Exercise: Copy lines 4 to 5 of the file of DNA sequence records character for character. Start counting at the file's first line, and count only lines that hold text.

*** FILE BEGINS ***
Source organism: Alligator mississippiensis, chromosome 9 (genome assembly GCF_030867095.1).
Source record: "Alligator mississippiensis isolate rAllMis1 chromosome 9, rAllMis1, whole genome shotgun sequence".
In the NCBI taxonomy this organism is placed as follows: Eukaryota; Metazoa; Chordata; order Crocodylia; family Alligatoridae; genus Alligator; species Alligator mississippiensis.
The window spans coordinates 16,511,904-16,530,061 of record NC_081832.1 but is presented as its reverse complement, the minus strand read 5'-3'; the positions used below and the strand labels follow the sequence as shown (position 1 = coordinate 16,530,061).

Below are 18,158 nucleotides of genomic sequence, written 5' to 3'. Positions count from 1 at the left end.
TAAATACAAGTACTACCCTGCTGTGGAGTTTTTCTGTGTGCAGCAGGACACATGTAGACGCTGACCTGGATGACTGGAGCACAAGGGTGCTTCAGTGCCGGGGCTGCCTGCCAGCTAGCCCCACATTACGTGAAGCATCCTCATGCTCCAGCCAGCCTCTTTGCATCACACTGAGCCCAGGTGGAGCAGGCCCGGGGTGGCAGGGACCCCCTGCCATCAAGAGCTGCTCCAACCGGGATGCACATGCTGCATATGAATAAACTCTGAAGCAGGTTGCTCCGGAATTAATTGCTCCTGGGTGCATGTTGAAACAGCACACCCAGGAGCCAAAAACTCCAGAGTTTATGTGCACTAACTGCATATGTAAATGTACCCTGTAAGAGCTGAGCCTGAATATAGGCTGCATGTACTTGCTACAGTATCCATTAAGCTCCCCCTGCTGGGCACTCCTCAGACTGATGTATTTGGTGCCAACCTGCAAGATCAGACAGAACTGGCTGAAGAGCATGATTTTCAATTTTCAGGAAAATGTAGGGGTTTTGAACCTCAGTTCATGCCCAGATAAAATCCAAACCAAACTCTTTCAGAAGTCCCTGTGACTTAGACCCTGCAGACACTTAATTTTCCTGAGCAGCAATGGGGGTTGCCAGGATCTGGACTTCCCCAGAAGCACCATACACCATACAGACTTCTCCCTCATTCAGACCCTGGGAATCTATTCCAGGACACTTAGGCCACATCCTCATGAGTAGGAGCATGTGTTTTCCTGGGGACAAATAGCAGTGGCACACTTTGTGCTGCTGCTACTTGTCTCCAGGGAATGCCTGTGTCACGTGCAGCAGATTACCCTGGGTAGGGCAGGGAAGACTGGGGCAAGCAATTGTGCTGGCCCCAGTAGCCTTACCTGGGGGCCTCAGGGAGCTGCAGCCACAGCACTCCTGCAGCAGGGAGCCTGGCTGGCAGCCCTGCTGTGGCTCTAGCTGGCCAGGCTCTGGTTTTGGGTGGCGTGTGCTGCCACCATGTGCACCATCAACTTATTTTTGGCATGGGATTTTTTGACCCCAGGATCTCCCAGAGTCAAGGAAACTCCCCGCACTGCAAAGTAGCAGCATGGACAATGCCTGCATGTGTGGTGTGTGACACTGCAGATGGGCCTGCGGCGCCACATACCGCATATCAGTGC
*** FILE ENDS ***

The window spans coordinates 16,511,904-16,530,061 of record NC_081832.1 but is presented as its reverse complement, the minus strand read 5'-3'; the positions used below and the strand labels follow the sequence as shown (position 1 = coordinate 16,530,061).

Below are 18,158 nucleotides of genomic sequence, written 5' to 3'. Positions count from 1 at the left end.